Somewhere in an unusually cold marquee on a pristine lawn, series four of The Great British Bake Off started filming yesterday. Months to wait to see that, but the producers have already branched out. The Great British Sewing Bee (Tuesdays BBC2; iPlayer) had different ingredients but kept the same format, with three tasks per week, a historical interlude to allow viewers a toilet break, and an elimination of one of the country's best amateur tailors at the end. What it most importantly kept was the knack of being relentlessly nice without being twee. Hard but fair.
As with the Bake Off, the words "Great British" in the title had more significance than just geography. Something small but great, and probably far from unique but certainly British, was on display. In GBBO people baked cakes and most of us have done that at least once, but not with anything like that sort of skill or creativity. The contestants baked a lot of cakes at home, primarily to share them with people they loved.
In GBSB people made clothes, and most of us have never done that so their skill and creativity was almost miraculous. The contestants made a lot of clothes at home, primarily for themselves. Sewing was mostly a lone pursuit, a way of drawing inner confidence from a job well done.
We were told that GBSB reflected sewing coming back into fashion, but the participants were full of the sort of fierce self-sufficiency that wouldn't give a bugger if it were still seen as laughably eccentric. If there was anyone cooler, or hotter, on TV this week than Tilly, her bedroom clothes rail stuffed with spankingly cute dresses she'd designed and executed herself, I didn't see them.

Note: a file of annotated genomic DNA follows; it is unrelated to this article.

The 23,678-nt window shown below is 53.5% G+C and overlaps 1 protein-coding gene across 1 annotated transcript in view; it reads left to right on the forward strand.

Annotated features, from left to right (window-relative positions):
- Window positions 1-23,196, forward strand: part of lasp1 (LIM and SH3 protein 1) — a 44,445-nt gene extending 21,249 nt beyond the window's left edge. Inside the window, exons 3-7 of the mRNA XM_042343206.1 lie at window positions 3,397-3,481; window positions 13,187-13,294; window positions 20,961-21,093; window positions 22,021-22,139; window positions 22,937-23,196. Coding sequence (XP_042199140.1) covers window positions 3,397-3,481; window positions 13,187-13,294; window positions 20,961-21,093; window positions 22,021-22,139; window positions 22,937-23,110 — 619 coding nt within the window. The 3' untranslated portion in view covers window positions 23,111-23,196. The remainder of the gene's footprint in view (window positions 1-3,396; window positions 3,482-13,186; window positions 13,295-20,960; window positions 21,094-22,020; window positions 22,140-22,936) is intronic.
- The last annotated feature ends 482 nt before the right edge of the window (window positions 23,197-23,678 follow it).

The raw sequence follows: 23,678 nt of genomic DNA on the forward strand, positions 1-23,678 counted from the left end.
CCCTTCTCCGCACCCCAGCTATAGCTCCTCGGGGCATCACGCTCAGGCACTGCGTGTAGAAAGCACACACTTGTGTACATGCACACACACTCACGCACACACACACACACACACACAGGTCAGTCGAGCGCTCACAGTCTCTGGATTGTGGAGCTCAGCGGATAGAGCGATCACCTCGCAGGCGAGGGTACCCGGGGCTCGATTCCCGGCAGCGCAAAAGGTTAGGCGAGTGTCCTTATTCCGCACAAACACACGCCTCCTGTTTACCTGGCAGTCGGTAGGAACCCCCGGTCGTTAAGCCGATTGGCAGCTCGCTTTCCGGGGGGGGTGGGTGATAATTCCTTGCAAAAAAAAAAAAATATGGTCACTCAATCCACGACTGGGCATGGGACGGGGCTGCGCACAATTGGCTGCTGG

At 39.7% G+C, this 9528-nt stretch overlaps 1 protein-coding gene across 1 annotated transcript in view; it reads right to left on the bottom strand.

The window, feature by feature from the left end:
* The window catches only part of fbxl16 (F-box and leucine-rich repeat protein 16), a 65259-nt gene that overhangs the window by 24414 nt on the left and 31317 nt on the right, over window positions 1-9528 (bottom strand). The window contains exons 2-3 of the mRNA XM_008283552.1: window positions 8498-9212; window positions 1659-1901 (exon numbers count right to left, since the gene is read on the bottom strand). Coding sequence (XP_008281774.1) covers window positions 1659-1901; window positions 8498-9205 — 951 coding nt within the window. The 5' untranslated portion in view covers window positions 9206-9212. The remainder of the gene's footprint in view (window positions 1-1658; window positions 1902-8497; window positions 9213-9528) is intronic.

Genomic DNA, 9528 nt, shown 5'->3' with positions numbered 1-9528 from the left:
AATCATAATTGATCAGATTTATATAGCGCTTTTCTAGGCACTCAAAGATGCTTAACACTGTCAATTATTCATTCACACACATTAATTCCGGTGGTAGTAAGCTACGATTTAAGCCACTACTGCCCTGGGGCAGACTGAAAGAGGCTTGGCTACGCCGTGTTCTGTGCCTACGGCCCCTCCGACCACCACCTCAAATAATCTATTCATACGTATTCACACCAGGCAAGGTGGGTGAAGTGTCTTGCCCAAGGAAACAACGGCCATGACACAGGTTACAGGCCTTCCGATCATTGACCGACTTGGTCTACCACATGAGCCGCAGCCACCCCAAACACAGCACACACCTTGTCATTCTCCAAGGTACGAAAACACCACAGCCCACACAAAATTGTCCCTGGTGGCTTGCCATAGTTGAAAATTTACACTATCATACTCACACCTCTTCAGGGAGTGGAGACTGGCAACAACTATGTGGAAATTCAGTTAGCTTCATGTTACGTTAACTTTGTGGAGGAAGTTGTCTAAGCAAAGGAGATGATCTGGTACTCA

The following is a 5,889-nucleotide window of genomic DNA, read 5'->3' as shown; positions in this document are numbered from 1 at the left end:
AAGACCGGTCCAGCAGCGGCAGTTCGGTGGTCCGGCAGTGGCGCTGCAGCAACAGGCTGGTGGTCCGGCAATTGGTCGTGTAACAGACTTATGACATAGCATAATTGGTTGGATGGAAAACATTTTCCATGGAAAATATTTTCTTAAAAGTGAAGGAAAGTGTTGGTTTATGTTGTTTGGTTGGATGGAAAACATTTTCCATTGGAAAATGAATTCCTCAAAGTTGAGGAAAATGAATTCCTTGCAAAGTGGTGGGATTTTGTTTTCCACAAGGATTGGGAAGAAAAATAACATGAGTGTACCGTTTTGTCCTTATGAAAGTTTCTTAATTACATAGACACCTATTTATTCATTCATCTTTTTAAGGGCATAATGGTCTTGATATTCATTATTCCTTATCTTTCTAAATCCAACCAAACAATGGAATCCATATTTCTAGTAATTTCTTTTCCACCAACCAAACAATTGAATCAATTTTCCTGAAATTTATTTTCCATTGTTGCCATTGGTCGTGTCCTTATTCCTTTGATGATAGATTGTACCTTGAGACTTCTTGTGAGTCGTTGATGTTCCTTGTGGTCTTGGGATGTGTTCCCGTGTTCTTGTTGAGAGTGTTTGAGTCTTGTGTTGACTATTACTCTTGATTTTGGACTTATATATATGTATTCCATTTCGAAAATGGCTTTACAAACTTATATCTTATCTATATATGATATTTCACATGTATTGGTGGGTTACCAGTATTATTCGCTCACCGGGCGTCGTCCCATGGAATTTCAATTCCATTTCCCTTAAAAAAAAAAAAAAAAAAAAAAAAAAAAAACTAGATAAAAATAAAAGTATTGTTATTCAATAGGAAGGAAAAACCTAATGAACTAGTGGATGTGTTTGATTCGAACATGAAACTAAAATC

The Bake Off's secret strength, of course, is its unerringly well chosen cast. Every year the perfect mix shakes itself down into a natural order from last to first, turning your initial prejudices upside down but also introducing you to ten people you like immediately. The Sewing Bee had this nailed down, with obvious no-hoper Mark, who was only used to making costumes for steampunk conventions but suddenly came good in the last round; chummy yam-yam mummy Sandra; and twinklingly camp Stuart. (Would three-and-a-half-hours be long enough for his first task? "Oh I think I'll have had enough by then, yes.")
The early favourite was Ann, 82 years old and still with the pinpoint focus of a kestrel, who had been sewing for seven decades. Watching her swiftly knock up a perfectly fitting crepe wool shift dress, I started feeling sad about the day she takes all that knowledge with her.
Judging were no-nonsense Women's Institute sewing teacher May Martin and the show's instant star, Savile Row tailor Patrick Grant. Seven feet tall and immaculately whistled, quiffed and bearded – Rupert Everett with better diction and a softening northern burr – Grant was serene but perhaps a bit naughty. "Sandra's made what we call in the tailoring industry 'a bit of pork'..."
Claudia Winkleman, who in the best possible way has made a career out of presenting shows on subjects she doesn't know too much about, fronted it with her normal unfussy charm and curiosity, speaking up for us laypeople when tailoring jargon crept in. Great British Sewing Bee was another fluffy comfort blanket to crawl under, but by heck it was well stitched.